After that, I write down a Synopsis and then descriptions of Character, Internal Conflict, External Conflict, Location, Dramatic Circumstance and Story Issues. Then I move on to writing a beatsheet and only then the screenplay.
We heard that the Budget of VANAJA Film is $20,000/- Is it true?
Unfortunately, we cannot comment on the budget.
In what format have you shot VANAJA? Which camera did you Use? How was the Editing Done? What was the Cost of Blowup?
VANAJA was shot on Super 16 using an ARRI SR3, using Kodak’s Vision-2 7205 (250D) and 7218 (500T) Film Stock. The rough cut was completed on Final Cut Pro. Once the edit was locked, we created a Digital Intermediate by scanning the Negative at 4K and down-converting to 2K before Color Correcting and Printing to 35mm.
How much did Film Study help? People say that we will learn more while Shooting than Studying. So, could you please tell us what you learned while shooting VANAJA?
There is nothing to stop people from picking up cameras and experimenting. There’s enormous value to that, but unfortunately most of such home videos only end up on Youtube. There’s nothing wrong with that either, but learning Filmmaking is like designing a building. There’s the craft of it – camera placement and movement, scene study, blocking, directing the actor, script development and a hundred other things. And then there’s the art of it – something that you need to watch hundreds of movies from some of the world’s greatest and perhaps even the worst directors, to understand what the term means.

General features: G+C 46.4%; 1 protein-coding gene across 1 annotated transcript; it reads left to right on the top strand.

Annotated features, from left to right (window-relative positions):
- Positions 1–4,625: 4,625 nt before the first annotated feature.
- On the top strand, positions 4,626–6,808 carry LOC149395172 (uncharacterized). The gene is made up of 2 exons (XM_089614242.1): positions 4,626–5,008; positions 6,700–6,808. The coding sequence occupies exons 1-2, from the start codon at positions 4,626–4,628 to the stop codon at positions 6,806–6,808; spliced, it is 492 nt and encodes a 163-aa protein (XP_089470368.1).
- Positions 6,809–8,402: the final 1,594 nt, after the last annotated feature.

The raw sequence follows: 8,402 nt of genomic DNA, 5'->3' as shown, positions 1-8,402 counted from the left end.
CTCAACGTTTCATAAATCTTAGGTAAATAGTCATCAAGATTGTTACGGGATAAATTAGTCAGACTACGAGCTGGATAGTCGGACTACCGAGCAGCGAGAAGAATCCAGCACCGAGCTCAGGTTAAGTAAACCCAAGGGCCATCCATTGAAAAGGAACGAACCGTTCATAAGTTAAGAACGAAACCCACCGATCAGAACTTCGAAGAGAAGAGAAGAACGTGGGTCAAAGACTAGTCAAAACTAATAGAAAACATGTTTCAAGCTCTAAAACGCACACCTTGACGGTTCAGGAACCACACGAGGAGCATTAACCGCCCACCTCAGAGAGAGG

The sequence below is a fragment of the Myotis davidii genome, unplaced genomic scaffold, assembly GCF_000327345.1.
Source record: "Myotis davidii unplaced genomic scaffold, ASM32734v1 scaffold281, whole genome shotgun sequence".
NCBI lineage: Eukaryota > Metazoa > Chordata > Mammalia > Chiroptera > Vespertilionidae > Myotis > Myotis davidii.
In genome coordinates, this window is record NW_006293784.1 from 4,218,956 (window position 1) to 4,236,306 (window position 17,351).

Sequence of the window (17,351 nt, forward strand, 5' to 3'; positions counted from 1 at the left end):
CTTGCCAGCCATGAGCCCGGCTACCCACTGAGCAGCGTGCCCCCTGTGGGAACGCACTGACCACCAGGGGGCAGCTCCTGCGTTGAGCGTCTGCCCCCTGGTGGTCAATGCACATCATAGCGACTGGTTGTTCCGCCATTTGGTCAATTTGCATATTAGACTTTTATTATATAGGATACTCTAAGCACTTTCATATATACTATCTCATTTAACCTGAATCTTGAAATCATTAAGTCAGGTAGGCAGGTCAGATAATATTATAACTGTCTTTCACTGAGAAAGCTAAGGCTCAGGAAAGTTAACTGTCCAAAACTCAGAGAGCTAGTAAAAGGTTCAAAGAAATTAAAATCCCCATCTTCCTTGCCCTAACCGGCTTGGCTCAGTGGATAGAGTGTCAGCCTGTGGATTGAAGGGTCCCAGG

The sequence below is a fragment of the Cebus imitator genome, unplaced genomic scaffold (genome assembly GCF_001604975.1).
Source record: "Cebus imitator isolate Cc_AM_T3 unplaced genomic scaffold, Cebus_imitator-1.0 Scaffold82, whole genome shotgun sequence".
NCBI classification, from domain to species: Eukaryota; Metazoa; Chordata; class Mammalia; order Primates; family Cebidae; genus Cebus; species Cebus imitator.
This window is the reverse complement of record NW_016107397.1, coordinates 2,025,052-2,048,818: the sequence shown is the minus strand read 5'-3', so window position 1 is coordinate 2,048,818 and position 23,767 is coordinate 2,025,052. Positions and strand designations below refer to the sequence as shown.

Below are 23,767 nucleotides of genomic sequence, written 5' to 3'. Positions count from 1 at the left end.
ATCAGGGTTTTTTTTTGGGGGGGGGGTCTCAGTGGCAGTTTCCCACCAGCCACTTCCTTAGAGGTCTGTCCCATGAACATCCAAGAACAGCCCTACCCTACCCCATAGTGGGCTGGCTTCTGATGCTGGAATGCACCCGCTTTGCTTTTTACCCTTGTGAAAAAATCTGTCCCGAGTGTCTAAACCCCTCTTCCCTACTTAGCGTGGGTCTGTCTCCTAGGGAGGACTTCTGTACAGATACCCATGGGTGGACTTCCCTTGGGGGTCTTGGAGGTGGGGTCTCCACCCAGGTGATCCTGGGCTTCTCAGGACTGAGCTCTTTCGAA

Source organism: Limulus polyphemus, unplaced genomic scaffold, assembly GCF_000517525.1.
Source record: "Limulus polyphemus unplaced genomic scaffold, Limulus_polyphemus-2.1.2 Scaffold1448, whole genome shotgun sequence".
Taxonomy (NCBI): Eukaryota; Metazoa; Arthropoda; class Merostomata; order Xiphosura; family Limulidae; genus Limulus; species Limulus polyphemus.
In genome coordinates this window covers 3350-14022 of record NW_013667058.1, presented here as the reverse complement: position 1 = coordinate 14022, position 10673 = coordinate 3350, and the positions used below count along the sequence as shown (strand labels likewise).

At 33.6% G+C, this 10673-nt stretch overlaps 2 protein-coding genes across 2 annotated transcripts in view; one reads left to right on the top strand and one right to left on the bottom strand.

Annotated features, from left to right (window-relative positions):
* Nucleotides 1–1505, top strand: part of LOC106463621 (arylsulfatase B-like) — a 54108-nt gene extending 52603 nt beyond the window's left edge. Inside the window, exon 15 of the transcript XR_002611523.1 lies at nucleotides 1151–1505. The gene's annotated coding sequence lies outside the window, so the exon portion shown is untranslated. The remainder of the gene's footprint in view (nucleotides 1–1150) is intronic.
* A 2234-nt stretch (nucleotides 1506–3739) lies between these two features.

There’s too much to describe in terms of what lessons shooting VANAJA has brought, but the simplest one is probably the verity of Murphy’s law.
What do you feel about present day Telugu Films?
I don’t watch them. So I can’t comment.
Your advice for the New film Makers
Persist. But make sure that you have the talent first.
Could you please tell us about your next project?
I’m looking to make a film that’s biased towards an International audience. The pacing will be faster, and as such it probably won’t have the sense of gentle exploration that VANAJA has, but I hope to infuse it with current day global issues that effect us as a single interconnected community.
In spite of earning so much International acclaim, why is VANAJA not written about much in Indian News Papers?
Appreciating Arthouse takes time and effort. Our local audiences aren’t there yet. Abroad, good universities have several disciplines devoted to the Arts. Students who major in History or Chemistry, still have the option of taking several Art oriented courses. And by Art, I mean the several disciplines that come under it, from writing to music to film to photography to painting to mention a few. In India, except for a few colleges, most education focuses on churning out SAP programmers or Web designers who are narrowly focused on their trade and not much else.
Where you don’t have an audience, you won’t have a Press Interest.
It will take a generation or more for us to develop such an audience. First economic prosperity and stability need to set in.
Do you restrict yourself only to Art Films?
I restrict myself to good films.
Could you please name a few recent Telugu films that you liked?
I haven’t seen them, so I couldn’t say.